Weldon Wellness

Future Home of Autistic and Well and Autistic Empaths

Autistic Empaths is a project and book in the making about sensory processing sensitivity as a trait and how it manifests on the Autism Spectrum (ASD), in Sensory Processing Disorder (SPD), ADD/ADHD, synesthesia, BPD, addiction, and other conditions. Sensory processing sensitivity is the official term for what has been called the trait of high sensitivity; people who self-identify with it call themselves Highly Sensitive People, or HSPs. The trait includes increased empathy, depth of processing, overstimulation, and sensitivity to subtleties.

In which I admit ASD is a social disorder

I spend most of my energy considering the sensory processing aspects of neurodiversity because the intense way my nervous system experiences the world is vibrant, incredible, and exhausting. I am aware, of course, that an autism diagnosis implies social deficit (or at the very least, difference), but I have dear, life-long friends, both old and new, and the way I spend time with them seems to suit us.

All of this is to say, I do not often allow myself to consider that part of my neuro-difference is social. It is easier to walk away from a restaurant or bar and feel that my nervous system's depleted response is a result of the lights, reverberating sound, or symphony of smells, than it is to admit that the sheer effort of engaging is part of the picture.

But then, on rare occasion, I go to something that is sensory acceptable in every way. The wedding I attended yesterday took place in a beautiful spot in the woods, with music I love at a reasonable volume, and beautiful people, inside and out. 

I knew going in I didn't have the spoons for it. I had just spent two weeks traveling, spending time with family, visiting old friends and teachers, being maid of honor, and otherwise condensing what would normally be several months worth of socialization into a few days. I had hoped that one week off, spent mostly home with my partner and low input, would be enough recovery time.

The voice in my head that says it SHOULD be MORE than enough recovery time is insistent. Nor could I imagine telling the bride or my lovely friend and fellow wedding performer that I could not hold up my commitments because I needed to do NOTHING instead.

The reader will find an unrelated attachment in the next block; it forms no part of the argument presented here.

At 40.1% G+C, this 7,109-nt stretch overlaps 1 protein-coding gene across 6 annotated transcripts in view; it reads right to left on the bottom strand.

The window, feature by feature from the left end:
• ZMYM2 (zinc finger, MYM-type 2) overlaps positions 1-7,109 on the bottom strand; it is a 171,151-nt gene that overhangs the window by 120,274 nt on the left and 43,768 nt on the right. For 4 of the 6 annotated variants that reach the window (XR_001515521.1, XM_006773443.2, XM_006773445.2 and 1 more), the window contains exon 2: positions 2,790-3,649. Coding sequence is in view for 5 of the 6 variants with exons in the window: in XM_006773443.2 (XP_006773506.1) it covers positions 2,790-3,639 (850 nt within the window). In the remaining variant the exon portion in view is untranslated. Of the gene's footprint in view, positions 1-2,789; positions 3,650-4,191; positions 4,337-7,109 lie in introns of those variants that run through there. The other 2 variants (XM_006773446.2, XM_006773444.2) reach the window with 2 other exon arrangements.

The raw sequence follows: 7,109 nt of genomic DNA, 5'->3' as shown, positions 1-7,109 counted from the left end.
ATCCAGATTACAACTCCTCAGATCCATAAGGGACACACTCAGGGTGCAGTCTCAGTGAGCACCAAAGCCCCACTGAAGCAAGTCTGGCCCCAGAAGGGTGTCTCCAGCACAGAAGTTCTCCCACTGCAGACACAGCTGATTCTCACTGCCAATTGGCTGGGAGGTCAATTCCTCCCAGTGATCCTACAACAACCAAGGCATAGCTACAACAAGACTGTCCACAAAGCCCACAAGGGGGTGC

So I went. I donned a top hat and a hula hoop, danced in the woods, played with children, and attempted to make normal conversation with my colleagues from medical school.

There were moments of joy and laughter, and there were moments when I could feel myself failing. The moment the realization that I could not remember my med school friends' names sunk in with familiar horror (I REALLY should, and try, and fail constantly). The moment I responded to the pain I could tell a woman was feeling, instead of the light level on which she wanted to engage. The moment I know I responded oddly because everyone froze for too long, but I am still not sure exactly how I missed the mark. The moment I looked at the guest names and realized that to be invited as a performer is not the same as to be invited as oneself. The moment I knew that no matter how much fun I thought it would be to stay and dance the night away, I had to leave because med school starts back on Monday and 7 hours will already take Sunday to recover.

And when I got home I cried. I cried because these things should not be so hard. I cried because it doesn't make sense that something you enjoy and seems so fluid for others can take such an undeniable amount of work. I cried because I finally fully admitted to myself that no matter how I may sometimes be able to make it look, and even if I do not have "social anxiety," my social experience is not typical. 

Today I am home. I am partially shut down, but I am okay, and I am glad I went. The pictures show more of the joy and play than I could remember when I got home last night and I am grateful for their reminders that sometimes (not even close to always, but sometimes), it is worth the work to be there for these moments.